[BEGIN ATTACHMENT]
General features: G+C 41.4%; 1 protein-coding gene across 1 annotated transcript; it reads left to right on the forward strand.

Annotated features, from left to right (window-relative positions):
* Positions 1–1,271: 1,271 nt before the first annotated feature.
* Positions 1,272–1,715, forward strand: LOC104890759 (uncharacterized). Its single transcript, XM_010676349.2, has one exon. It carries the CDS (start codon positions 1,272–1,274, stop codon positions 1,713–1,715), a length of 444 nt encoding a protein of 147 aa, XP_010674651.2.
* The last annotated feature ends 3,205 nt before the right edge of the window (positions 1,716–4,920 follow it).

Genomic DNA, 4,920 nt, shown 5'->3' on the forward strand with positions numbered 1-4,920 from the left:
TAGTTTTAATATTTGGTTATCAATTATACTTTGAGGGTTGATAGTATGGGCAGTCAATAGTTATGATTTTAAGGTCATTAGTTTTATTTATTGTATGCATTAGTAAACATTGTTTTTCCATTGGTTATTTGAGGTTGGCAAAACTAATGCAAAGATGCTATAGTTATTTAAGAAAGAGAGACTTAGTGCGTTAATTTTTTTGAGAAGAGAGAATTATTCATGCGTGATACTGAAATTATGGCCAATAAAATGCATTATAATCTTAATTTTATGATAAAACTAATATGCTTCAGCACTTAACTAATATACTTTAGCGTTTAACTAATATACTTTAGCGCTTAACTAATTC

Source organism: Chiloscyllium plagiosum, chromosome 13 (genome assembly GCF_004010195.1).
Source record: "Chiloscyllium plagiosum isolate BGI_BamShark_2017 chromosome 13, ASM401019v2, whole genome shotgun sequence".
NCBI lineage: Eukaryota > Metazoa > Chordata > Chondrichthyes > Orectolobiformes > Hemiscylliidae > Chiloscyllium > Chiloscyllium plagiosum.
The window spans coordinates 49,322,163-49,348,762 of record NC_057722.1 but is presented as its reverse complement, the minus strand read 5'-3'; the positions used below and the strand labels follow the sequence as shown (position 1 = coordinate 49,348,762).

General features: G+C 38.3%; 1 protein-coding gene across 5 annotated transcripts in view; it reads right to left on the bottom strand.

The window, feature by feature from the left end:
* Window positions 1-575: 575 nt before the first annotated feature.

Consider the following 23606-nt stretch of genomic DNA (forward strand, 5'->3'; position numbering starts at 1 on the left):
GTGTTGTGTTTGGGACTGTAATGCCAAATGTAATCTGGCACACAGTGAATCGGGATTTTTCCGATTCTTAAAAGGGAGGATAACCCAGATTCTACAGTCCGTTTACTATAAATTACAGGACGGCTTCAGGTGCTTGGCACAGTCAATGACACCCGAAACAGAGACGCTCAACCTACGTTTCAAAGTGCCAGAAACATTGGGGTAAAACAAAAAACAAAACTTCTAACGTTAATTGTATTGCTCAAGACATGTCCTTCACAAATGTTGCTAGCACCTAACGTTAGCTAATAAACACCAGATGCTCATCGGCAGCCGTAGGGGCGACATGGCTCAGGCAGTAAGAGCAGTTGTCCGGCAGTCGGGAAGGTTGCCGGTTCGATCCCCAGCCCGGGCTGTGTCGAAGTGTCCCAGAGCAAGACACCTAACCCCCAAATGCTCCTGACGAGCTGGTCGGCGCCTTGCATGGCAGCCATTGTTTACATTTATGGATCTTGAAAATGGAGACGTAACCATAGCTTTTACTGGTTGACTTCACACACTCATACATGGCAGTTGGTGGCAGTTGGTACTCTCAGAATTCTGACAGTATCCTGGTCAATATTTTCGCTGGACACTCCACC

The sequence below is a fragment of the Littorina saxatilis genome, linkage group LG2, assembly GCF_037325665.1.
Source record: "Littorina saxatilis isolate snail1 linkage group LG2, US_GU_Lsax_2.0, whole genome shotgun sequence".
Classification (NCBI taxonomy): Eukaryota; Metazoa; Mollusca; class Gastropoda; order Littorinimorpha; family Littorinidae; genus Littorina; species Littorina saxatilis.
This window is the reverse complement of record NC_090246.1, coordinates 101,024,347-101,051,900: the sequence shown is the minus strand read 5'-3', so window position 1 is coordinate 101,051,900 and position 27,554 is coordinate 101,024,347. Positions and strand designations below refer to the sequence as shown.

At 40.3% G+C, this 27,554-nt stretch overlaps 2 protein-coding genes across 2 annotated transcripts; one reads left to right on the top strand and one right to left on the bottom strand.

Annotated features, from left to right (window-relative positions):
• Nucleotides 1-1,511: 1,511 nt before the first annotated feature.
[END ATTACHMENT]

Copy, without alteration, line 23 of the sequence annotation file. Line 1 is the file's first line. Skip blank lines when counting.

• Nucleotides 1-1,511: 1,511 nt before the first annotated feature.